“That can be an intimidating idea,” he says. “You’re reading something that someone has probably spent their career studying, so how can you, as an undergraduate, critique it?

“The answer is that you’re not going to discover some gaping flaw in Foucault’s History of Sexuality Volume 3, but you are going to be able to say: ‘There are issues with these certain accounts, here is how you might resolve those’. That’s the difference between a 60-something essay and a 70-something essay.”

Critique your own arguments

Once you’ve cast a critical eye over the texts, you should turn it back on your own arguments. This may feel like going against the grain of what you’ve learned about writing academic essays, but it’s the key to drawing out developed points.

“We’re taught at an early age to present both sides of the argument,” Squirrell continues. “Then you get to university and you’re told to present one side of the argument and sustain it throughout the piece. But that’s not quite it: you need to figure out what the strongest objections to your own argument would be. Write them and try to respond to them, so you become aware of flaws in your reasoning. Every argument has its limits and if you can try and explore those, the markers will often reward that.”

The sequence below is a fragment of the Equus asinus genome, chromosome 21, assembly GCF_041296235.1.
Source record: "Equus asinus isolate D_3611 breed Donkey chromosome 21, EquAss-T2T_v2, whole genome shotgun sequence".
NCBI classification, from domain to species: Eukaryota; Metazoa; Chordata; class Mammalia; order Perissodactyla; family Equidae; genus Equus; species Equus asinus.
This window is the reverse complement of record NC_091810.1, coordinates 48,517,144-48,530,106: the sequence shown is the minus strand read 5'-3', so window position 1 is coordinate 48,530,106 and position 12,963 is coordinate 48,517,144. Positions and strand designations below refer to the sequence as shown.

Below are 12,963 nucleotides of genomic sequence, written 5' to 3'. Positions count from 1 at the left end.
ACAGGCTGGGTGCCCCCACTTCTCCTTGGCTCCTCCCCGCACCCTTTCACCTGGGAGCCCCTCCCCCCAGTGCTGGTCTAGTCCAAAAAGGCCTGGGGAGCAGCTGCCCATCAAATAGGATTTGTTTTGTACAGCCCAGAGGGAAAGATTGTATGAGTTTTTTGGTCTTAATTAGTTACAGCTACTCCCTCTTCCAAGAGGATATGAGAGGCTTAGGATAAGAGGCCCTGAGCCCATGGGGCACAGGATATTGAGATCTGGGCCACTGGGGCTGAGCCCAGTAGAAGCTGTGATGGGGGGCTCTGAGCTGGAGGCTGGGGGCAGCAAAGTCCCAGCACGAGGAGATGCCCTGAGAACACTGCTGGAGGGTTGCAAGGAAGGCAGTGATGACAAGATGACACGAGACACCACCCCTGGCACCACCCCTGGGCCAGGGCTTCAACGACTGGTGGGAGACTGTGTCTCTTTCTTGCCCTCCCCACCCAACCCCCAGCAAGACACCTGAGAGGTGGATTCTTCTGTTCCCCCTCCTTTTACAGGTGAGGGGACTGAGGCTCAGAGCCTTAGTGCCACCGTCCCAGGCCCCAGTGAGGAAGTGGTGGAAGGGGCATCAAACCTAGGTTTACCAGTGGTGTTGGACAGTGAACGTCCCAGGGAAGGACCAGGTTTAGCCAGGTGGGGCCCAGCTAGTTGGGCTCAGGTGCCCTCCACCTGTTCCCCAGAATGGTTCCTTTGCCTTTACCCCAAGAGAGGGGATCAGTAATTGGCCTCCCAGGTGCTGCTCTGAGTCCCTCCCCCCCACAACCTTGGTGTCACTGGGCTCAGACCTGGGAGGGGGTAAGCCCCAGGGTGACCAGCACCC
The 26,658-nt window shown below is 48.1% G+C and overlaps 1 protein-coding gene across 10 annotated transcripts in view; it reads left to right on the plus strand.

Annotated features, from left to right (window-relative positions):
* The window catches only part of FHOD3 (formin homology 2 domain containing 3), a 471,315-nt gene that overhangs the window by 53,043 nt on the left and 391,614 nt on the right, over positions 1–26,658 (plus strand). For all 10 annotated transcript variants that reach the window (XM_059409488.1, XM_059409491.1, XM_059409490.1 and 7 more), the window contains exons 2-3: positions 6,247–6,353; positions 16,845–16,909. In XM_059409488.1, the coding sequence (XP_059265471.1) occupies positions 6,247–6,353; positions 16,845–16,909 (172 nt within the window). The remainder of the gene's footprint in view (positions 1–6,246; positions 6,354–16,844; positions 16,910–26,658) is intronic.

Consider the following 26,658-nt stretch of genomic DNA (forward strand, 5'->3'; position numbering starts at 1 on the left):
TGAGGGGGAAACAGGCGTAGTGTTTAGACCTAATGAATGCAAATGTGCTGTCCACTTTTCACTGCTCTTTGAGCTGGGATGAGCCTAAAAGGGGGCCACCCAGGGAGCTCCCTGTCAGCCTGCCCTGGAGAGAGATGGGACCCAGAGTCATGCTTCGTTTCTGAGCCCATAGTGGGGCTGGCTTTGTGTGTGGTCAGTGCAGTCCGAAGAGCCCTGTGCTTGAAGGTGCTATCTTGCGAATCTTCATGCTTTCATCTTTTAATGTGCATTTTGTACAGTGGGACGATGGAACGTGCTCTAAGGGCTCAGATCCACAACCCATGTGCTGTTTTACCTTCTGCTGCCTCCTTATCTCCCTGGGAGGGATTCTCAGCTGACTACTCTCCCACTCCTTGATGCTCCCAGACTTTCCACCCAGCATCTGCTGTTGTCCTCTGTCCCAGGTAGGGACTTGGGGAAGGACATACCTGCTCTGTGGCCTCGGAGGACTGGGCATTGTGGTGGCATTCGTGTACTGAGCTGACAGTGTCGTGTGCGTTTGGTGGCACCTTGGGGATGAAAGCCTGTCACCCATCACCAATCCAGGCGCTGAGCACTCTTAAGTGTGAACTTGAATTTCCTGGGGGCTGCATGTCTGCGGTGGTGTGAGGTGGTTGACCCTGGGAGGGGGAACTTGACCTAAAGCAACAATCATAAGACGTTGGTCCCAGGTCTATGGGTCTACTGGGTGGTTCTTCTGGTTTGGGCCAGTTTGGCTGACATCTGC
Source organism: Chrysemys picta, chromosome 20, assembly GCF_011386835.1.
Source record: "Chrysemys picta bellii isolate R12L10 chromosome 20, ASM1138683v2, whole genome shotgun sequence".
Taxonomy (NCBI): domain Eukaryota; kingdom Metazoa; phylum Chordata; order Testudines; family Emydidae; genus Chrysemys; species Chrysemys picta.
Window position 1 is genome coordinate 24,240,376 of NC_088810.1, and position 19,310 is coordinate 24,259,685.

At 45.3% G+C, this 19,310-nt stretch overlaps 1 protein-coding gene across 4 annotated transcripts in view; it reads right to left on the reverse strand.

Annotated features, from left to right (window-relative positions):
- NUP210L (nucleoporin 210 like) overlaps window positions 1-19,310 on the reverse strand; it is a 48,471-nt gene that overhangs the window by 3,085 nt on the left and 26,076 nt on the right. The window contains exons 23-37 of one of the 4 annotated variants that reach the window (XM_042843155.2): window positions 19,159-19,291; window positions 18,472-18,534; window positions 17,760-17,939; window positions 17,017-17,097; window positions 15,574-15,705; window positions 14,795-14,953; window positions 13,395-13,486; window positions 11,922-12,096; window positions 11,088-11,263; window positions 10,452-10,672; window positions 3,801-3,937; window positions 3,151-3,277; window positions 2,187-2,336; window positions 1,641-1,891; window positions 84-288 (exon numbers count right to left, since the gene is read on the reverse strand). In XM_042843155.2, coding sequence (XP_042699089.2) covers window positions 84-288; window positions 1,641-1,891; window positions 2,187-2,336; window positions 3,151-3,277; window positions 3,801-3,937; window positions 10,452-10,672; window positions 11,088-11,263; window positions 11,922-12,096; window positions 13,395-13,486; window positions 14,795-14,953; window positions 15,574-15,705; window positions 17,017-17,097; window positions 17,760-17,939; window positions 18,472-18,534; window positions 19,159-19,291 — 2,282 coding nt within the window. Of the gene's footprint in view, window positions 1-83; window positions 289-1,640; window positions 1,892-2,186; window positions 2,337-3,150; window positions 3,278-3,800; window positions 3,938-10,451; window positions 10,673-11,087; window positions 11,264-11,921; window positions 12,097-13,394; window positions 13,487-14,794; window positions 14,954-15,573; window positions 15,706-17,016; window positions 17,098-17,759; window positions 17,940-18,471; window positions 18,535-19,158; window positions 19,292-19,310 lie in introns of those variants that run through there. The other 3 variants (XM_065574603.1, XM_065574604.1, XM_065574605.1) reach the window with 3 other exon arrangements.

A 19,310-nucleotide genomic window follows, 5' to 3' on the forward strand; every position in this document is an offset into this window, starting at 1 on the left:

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Fine, use Wikipedia then

The use of Wikipedia for research is a controversial topic among academics, with many advising their students to stay away from the site altogether.

“I genuinely disagree,” says Squirrell. “Those on the other side say that you can’t know who has written it, what they had in mind, what their biases are. But if you’re just trying to get a handle on a subject, or you want to find a scattering of secondary sources, it can be quite useful. I would only recommend it as either a primer or a last resort, but it does have its place.”